There’s a popular saying: “Life begins outside your comfort zone”. Although I definitely see the advantages of having a space to recharge and collect yourself, I do feel this saying is true. Doing new things or even facing your fears is exhilarating, if not mind-expanding! In this article I’m sharing my favorite tips to step out of your comfort zone, and how will benefit from it during your daily life.
What is the “comfort zone”, and why is it good to step out of it?
The comfort zone could simply be described as a state of being that keeps you at a low anxiety level. Activities that don’t make you uneasy or tense. Although the comfort zone might be your biggest companion when you’re feeling down or when you’re longing for a bit of relaxation and familiarity, it can turn into your worst enemy as soon as you start feeling like you’re in a rut.
On the contrary, stepping out of your comfort zone will raise your anxiety levels. You might feel tense, stressed – scared even, because whatever you’re doing feels unfamiliar and challenging.
You might ask what the benefit is of stepping out of your comfort zone. Everyone wants to be in a relaxed state of mind, especially considering our busy lives, right?
Scientific studies have proven that we actually perform better when a little bit of anxiety is involved. A good example are people who deliver better work and are more focused with an impending deadline. Unfortunately (or fortunately, how ever you may perceive the concept) all people are different, which means all sorts and amounts of anxiety in various situations we can benefit from are different as well.
Ideally, when looking for the benefits of our anxiety, we want to be just outside the comfort zone. This zone is marked “learning” in the diagram. Levels of tension and stress are low enough to still remain pleasurable, keeping us excited and focused for a challenge. When we reach too far out of our comfort zone, we can reach a state of panic, fed by anxiety levels too high to be beneficial to our general functioning.
To illustrate this article I’ll be describing the benefits of overcoming tiny fears that are holding you back. To expand your horizon, undertake activities you never thought you’d do and to become a more interesting, more well-rounded person!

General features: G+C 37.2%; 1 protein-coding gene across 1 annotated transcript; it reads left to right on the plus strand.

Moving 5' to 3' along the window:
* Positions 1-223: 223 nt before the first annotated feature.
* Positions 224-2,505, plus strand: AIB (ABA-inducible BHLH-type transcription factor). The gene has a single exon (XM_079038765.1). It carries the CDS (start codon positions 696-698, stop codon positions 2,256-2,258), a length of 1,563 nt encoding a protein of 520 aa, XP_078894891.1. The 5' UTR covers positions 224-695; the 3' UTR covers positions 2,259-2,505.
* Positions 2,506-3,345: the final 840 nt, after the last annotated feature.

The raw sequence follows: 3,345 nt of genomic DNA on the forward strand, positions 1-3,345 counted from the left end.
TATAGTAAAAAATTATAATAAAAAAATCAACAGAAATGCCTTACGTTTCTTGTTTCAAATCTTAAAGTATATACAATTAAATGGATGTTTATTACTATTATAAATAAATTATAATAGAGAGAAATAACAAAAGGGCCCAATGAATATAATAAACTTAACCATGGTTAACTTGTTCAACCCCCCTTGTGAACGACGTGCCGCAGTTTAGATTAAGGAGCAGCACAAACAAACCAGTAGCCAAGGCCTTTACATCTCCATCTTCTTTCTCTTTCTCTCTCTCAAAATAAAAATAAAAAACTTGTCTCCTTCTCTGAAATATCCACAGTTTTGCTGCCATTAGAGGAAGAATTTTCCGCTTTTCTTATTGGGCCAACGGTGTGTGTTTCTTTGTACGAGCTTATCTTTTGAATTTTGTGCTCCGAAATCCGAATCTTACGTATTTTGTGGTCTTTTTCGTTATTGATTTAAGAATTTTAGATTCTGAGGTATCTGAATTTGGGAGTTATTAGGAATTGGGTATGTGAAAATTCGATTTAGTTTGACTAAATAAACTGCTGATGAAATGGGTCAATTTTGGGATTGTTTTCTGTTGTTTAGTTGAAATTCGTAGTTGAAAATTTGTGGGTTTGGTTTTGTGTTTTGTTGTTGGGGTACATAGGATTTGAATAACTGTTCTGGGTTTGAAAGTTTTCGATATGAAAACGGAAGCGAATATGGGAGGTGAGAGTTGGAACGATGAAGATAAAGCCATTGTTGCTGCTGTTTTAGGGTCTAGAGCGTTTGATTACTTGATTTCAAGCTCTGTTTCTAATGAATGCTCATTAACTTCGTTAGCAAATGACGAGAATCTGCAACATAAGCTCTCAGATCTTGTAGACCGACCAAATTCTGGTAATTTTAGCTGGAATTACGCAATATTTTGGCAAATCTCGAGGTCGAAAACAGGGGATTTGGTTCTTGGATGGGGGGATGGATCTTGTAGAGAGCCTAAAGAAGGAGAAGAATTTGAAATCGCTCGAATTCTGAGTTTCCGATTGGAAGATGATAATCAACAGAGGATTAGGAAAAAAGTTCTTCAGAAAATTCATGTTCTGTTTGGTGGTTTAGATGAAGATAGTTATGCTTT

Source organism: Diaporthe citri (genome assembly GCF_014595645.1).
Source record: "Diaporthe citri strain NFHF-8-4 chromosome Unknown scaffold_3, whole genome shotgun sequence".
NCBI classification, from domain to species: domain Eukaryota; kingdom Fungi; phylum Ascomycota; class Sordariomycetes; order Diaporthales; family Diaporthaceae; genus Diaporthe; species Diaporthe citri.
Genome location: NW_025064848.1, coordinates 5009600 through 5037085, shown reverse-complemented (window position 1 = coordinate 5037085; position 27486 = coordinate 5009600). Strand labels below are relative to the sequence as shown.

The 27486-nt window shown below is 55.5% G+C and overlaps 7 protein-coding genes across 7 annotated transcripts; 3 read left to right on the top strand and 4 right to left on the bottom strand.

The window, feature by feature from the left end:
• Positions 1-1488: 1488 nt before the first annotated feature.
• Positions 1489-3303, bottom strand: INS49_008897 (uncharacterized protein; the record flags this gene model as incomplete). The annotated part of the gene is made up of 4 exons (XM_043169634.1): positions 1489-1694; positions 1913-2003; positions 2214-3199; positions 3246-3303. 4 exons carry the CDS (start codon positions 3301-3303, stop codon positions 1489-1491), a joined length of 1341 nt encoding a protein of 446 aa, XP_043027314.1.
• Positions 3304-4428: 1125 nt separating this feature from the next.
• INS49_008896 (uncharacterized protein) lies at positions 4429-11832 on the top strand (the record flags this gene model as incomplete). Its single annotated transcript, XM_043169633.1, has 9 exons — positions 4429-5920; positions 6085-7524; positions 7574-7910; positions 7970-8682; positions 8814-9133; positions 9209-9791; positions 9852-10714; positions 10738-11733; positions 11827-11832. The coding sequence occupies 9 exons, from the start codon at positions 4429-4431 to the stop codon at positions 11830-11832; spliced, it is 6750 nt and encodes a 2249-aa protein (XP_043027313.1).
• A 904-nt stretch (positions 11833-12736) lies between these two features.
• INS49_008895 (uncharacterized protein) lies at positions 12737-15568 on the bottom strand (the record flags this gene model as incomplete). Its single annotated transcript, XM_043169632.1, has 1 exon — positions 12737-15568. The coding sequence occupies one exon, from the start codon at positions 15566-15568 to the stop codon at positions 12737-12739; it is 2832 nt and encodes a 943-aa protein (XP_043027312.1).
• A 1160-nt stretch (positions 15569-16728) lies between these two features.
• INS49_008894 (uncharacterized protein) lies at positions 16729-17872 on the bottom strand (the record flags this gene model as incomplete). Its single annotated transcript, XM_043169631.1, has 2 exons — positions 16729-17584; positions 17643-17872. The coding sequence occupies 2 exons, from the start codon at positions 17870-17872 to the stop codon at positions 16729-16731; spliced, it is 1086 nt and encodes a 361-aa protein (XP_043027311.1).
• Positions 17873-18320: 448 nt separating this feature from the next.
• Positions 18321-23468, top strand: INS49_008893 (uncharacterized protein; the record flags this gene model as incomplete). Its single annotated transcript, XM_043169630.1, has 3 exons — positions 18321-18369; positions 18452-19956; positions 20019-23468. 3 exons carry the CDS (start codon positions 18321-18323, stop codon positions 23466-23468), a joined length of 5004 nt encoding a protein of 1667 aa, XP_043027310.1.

1: Determine what’s inside your comfort zone
The “comfort zone” is a different place for everyone. While you might dread the idea of climbing a horse, your best friend could spend her weekends riding like an amazonian princess. And although you might feel at ease knitting on the couch, your partner might look at you in awe while you do it.
Pin-point what makes you comfortable. Usually the comfort zone sums up a bunch of activities, the easiest of which being “watching television”, “reading” or other motions that are widely considering relaxing. Try to be more specific to your talent. You might be great at a particular sport, or you might enjoy to cook or to run.
Then try taking it up a notch by also listing things you don’t mind doing, which others would consider scary. Maybe you’re a great public speaker, aren’t afraid to travel alone or wouldn’t mind to take a drive in a race car, if the opportunity was offered to you. Thinking about these particular points will probably make it easier to progress through step 2!
2: Figure out what scares you, and why
Instead of summing up your greatest fears (spiders, burglars, swimming with sharks!) try to figure out what scares you on a daily, weekly or monthly basis. It could be wearing your bikini at the beach, driving for longer distances, or introducing yourself at a party. Not exactly matters of life and death, but situations that can be scary for numerous people.
What’s most interesting is, why these things scare you in particular. Would you rather wear a one-piece because you feel fat, because you feel naked otherwise, or because you feel others will find you unattractive? Are you afraid to drive hundreds of miles because you’re afraid to drive unknown roads, get in an accident, or that you won’t find a rest-stop along the way?
Only when you determine what the underlying emotions of your fears are, you will learn how you can tackle them.
3: Make the step!
After you figured out what you generally find scary, you can decide to make the leap. Now this doesn’t have to be as drastic as it sounds (like booking a cage-dive with a Great White). You simply have to find things to do which are outside your comfort zone, but remain in the “learning” circle of the diagram, rather than the “panic” portion.
If you feel embarrassed to wear your bikini at the beach (but would really like a tan tummy), you can start by wearing your two-piece around the house. It will feel strange, but you will get used to walking around (and being seen) in your bathing suit. If you’re scared of making long drives because you’re scared you’ll get lost, you could consider making the trip with a second driver. He or she can help you find your way, or even take the wheel when you’re starting to feel it gets a little too much.
Just make sure to take it one step at a time, and allow yourself the time to grow.
The benefits of stepping out of your comfort zone
- Your comfort zone will expand over time, because the more you get familiar with, the more you will get comfortable doing.
- You will grow as a person, as you will get to prove to yourself you can do a lot more than you thought you could.
- You will become more educated, as you’ll be learning new skills.
- You will grow more confidence, making it easier to overcome obstacles in life (as you can remind yourself of the things you have changed and overcome).
Do you have trouble stepping out of your comfort zone?